Skico: Leave ponytail alone |

Skico: Leave ponytail alone

Men who work for the Aspen Skiing Co. will be able to save a few bucks on haircuts this winter and perhaps spend the extra cash on another set of earrings.

The Skico announced yesterday it revised its employee grooming policy to allow men to wear ponytails up to 10 inches long. In addition, the company eased the limit on earrings, now allowing two per ear for men and women.

The old policy required men’s hair to be cut above the shoulder, and only one earring per ear was allowed for men and women.

“I think what we’re trying to do is recognize that styles are changing,” said Jim Laing, Skico vice president of human resources.

The changes will apply to ski operations. The managers of Skico properties like The Little Nell Hotel will still be able to require stricter grooming standards.

The company reviews its policy each season. An employee committee decided by majority vote this fall that it was time to ease the restrictions the company adopted in 1995, according to Laing.

The grooming policy was revised because the committee determined standards have changed in the workplace as well as among Skico customers, he said.

Laing denied that the changes had anything to do with employee recruitment at a time of ongoing worker shortages. The restrictions on hair length and jewelry were never a “knock-out punch” when it came to prospective workers, he said.

“I truly do not believe this will have an impact on our ability to attract applicants,” said Laing.

Although restrictions were eased, the concept of keeping a grooming policy was strongly supported, said Laing. However, managers probably won’t walk around with rulers to ensure men’s ponytails aren’t longer than 10 inches from where they leave the head.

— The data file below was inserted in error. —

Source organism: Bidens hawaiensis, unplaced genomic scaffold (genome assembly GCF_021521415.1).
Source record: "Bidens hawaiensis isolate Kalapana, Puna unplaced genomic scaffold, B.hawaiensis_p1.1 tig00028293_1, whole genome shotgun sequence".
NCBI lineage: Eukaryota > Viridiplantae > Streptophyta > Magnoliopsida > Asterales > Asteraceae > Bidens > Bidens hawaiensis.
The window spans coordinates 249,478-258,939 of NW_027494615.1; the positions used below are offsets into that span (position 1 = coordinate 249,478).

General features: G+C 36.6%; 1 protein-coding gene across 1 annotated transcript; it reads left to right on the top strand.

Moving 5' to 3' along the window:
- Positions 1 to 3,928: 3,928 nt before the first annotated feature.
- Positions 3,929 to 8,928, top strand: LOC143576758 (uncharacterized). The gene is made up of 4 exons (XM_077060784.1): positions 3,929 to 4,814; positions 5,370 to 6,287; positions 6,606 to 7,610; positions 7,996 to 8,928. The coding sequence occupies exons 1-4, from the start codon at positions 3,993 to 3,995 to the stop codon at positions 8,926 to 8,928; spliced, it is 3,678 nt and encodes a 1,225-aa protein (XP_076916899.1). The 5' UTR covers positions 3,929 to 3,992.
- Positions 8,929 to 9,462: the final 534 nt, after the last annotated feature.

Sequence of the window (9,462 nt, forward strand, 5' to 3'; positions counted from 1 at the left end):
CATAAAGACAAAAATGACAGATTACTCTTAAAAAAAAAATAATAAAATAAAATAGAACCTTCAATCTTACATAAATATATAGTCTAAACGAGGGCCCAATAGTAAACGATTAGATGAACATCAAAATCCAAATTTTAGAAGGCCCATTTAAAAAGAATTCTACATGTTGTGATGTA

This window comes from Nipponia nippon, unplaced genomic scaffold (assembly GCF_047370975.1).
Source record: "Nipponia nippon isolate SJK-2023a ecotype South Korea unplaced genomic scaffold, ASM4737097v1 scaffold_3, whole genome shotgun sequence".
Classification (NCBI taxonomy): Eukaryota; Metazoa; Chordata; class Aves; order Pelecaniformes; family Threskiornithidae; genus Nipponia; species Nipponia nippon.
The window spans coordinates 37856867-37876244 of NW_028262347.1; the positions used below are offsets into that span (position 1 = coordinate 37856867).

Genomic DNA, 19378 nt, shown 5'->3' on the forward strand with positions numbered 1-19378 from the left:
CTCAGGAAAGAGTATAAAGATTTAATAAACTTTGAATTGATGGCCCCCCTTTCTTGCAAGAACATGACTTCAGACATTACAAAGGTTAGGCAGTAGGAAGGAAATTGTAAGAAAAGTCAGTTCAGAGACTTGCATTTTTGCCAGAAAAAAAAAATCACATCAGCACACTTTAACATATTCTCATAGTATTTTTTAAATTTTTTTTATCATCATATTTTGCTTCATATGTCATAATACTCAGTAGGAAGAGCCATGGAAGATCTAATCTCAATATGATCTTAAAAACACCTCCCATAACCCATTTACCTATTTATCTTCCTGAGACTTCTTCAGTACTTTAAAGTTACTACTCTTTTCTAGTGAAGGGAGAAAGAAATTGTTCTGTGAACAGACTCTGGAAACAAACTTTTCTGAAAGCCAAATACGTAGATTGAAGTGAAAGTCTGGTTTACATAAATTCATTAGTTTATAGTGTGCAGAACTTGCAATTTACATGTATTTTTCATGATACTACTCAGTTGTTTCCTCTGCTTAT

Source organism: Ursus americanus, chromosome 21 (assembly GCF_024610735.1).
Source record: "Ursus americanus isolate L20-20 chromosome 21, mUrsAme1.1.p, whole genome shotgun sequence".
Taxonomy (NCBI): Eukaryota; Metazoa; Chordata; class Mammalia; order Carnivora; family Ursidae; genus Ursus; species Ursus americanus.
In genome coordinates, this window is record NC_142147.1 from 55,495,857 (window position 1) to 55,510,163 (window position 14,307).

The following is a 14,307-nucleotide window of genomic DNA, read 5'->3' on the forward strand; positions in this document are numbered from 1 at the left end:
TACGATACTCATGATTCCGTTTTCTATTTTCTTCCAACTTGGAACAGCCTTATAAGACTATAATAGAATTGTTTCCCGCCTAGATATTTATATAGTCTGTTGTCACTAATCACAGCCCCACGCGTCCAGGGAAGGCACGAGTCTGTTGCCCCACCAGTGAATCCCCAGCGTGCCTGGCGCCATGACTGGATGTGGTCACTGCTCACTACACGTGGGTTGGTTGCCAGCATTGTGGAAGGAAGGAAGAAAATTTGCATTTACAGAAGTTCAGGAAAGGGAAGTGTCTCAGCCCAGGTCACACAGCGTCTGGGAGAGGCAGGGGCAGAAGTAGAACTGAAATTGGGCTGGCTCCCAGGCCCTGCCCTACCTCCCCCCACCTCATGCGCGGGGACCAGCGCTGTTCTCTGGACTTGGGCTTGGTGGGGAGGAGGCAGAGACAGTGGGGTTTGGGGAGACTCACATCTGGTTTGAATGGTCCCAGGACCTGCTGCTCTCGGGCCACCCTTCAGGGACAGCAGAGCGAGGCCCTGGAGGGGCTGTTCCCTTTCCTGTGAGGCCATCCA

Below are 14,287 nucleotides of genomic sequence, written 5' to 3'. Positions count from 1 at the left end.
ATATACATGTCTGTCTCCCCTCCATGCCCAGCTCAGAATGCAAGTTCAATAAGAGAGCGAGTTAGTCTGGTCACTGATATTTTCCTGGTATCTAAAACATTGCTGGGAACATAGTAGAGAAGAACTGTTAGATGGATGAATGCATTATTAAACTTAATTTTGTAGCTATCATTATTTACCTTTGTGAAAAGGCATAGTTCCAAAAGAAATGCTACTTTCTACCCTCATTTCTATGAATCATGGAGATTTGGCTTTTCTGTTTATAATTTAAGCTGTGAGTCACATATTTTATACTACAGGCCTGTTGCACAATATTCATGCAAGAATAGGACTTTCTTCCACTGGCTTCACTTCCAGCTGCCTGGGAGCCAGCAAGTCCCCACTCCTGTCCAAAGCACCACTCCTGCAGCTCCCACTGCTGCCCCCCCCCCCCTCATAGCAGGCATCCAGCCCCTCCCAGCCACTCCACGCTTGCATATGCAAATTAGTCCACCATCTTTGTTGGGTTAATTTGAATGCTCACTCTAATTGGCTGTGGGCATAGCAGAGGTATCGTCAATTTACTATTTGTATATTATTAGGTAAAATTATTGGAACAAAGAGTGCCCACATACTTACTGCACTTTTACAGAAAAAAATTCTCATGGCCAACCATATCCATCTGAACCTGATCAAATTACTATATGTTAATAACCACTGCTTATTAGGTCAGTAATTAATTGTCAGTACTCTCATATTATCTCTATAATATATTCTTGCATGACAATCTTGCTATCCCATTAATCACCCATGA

“The focus with the grooming policy is a neat and clean appearance,” said Laing.

The employee committee also reviewed the Skico’s drug testing policy for new recruits and for cause, like a snowmobile accident on the job, and decided to uphold it.

A letter to Skico employees notified them of the change to the grooming policy and broke the news that their share of insurance premiums will stay the same despite rising health care costs.

“This is great news, however, our health care expenses did increase by over 20 percent last year alone,” said the letter from Laing. The Skico spends an average of between $3,000 and $4,000 per employee on health care costs – millions of dollars per year, he said.

While not passing on higher premium costs to employees, the Skico is changing procedures to try to manage costs. Employees who use the benefits more will pay more; those who use benefits less will pay less.

“The goal is to go through this winter season and to evaluate how effective the changes have been before we decide when and by how much employee contributions may need to change,” Laing wrote. Latinos and Anglos alike.

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